What happened to the HP CEO after he authorized the purchase of Autonomy for $11B and a year later HP had to write down an $8.8B loss on the investment? That deal was initiated by former H.P. CEO Léo Apotheker and closed under his successor, former eBay CEO Meg Whitman, who was on the board during the purchase and approved it, and was then appointed Apotheker's replacement as CEO. He worked there less than a year and got a $25M severance package on top of the $4M signing bonus, $4.2M relocation package and $1.2M annual salary, and Whitman (who had to approve all of those bits of largesse) is still the CEO.
 
Posted by Seneca (Member # 6790) on :
 
quote:
Government is accountable first and foremost to the public community at large and similarly must produce results for it, and it doesn't suffer from the perverse incentives that corporations have to try to maximize profits regardless of public benefit.
If you really believe this then there can be no meaningful communication.

Our government has proven that they are accountable to no one and do not care about the US. They are so far detached from reality and common sense in virtually everything they do. You really think the US can just spend an infinite amount of money beyond revenues gathered with no consequences...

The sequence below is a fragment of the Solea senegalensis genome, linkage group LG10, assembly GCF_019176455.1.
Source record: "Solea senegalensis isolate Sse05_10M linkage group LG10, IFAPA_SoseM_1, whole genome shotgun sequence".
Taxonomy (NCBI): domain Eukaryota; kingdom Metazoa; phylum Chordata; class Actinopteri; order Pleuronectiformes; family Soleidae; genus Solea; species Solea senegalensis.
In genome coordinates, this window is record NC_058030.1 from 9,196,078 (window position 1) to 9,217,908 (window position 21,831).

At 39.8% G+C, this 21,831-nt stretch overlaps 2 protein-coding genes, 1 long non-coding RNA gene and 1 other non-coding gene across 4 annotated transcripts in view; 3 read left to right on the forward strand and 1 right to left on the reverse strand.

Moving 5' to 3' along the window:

Apparently you forgot about our foreign debtors who are trying to organize and construct a world where they no longer need us as they've realized they can't count on us to interact in the world economy reliably or in a healthy way.
 
Posted by TomDavidson (Member # 99) on :
 
quote:
If you really believe this then there can be no meaningful communication.
If you do not, then you, sir, betray the American ideal. You are quite fundamentally unamerican.
 
Posted by Pyrtolin (Member # 2638) on :
 
quote:
Originally posted by Seneca:
Difference being when a corporation wastes money that harms its interests the leadership gets thrown out and fired.


Where it's interests are making more money, without any regard to the overall social and economic costs to others of doing so.

quote:
In government people are rewarded for wasting money, there are no consequences for waste.
That's because you're trying to apply a tangential metric and an arbitrary meaning of "waste". Elected officials are punished or rewarded for serving the interests of the public that elected them as a representative.

quote:
Look at any major company posting huge losses. They typically fire their CEO.